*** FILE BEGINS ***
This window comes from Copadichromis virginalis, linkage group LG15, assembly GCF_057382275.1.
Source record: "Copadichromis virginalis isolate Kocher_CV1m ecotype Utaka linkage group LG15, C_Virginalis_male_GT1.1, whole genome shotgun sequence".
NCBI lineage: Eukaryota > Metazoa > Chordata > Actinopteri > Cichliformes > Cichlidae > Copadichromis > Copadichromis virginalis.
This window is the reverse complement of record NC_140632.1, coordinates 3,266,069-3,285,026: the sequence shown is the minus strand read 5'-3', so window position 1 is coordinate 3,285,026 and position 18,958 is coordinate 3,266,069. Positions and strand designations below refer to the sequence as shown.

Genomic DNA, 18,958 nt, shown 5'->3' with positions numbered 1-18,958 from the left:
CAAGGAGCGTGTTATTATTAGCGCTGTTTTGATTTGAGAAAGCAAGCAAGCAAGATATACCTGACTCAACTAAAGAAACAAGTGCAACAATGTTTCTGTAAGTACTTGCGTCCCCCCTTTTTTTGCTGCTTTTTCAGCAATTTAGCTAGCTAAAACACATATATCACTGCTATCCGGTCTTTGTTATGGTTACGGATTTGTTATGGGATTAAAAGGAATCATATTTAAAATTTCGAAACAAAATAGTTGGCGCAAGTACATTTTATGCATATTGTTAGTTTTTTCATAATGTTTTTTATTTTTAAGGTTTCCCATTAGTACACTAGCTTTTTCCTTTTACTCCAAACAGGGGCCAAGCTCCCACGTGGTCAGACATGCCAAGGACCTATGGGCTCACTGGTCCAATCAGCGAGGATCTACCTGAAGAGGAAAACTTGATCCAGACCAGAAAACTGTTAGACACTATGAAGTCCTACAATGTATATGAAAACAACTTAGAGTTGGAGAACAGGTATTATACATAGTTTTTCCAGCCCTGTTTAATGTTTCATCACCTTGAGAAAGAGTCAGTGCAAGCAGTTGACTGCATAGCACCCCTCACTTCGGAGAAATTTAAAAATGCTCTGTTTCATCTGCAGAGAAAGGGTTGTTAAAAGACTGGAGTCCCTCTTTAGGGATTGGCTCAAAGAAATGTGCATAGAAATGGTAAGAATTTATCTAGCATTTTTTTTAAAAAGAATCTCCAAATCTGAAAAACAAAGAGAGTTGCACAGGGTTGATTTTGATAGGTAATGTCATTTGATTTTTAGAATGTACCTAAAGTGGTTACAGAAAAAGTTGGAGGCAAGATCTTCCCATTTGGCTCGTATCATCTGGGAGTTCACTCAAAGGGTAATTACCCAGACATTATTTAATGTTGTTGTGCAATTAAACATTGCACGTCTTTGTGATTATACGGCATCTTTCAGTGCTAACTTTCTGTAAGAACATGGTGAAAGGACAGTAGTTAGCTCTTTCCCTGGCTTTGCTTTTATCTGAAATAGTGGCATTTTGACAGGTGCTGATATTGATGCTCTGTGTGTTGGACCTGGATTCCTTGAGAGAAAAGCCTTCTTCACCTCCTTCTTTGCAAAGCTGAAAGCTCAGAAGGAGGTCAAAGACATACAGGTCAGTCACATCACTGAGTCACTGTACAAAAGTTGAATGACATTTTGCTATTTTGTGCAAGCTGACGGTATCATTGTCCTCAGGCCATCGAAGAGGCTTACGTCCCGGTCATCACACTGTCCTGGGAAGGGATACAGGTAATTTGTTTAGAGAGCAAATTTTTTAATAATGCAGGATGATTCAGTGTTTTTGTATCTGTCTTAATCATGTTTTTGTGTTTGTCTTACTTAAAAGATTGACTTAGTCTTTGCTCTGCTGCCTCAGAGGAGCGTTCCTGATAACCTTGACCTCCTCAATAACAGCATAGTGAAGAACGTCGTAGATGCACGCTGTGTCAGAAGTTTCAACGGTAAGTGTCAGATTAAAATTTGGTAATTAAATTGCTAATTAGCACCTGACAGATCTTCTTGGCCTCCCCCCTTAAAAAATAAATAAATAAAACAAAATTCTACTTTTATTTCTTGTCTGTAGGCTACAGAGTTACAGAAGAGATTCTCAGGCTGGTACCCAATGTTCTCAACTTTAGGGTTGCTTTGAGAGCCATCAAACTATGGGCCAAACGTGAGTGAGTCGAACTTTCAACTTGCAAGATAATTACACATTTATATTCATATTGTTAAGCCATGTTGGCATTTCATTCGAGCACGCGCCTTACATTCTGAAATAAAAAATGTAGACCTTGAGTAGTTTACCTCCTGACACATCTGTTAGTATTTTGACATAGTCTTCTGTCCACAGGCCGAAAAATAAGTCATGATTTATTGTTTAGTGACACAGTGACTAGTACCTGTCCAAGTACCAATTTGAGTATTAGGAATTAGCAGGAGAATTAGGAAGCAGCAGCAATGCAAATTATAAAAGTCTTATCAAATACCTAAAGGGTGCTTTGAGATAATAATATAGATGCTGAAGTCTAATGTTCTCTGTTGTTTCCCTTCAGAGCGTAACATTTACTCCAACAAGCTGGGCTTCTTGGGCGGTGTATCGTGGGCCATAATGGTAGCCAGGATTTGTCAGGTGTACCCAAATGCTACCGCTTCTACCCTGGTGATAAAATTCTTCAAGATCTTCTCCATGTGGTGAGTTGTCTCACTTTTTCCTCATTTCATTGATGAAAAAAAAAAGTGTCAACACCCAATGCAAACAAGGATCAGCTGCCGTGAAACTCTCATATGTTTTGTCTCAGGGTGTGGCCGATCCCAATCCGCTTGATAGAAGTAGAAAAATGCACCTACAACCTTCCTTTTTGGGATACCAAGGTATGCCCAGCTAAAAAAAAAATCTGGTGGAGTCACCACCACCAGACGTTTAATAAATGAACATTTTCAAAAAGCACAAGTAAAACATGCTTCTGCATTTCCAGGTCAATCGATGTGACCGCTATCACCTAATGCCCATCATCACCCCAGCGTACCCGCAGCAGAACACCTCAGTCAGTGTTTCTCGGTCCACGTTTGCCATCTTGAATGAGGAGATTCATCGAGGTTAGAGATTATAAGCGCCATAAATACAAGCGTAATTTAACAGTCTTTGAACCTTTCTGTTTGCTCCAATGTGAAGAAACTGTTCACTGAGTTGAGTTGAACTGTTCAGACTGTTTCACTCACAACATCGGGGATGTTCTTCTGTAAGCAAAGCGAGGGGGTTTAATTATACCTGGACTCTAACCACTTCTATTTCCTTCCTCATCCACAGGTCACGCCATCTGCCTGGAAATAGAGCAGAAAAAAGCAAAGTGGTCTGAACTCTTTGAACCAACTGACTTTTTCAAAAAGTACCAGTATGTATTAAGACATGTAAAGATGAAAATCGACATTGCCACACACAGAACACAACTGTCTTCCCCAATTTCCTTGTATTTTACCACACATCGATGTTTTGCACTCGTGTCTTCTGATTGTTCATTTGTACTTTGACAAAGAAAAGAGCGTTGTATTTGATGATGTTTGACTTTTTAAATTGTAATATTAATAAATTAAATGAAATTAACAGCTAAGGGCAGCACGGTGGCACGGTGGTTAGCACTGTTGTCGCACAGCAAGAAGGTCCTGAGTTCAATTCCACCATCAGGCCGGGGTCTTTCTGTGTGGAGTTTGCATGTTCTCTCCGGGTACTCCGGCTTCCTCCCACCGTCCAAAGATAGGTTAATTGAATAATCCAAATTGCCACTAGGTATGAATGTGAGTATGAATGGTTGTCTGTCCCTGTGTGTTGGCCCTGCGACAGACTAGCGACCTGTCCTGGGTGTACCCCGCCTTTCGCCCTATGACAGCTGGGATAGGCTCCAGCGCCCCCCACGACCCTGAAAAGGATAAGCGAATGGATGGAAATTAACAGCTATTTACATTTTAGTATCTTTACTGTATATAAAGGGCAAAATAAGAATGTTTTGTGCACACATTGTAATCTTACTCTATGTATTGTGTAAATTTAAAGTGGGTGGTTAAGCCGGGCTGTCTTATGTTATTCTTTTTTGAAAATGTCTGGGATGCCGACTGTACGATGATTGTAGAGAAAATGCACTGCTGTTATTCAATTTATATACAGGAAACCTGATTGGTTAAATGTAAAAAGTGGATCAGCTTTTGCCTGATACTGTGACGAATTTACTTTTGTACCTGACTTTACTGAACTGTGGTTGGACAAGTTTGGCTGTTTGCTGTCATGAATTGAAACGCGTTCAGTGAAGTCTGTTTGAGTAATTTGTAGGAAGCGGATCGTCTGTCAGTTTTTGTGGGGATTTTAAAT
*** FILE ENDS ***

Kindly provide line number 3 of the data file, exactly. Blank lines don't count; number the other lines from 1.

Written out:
NCBI lineage: Eukaryota > Metazoa > Chordata > Actinopteri > Cichliformes > Cichlidae > Copadichromis > Copadichromis virginalis.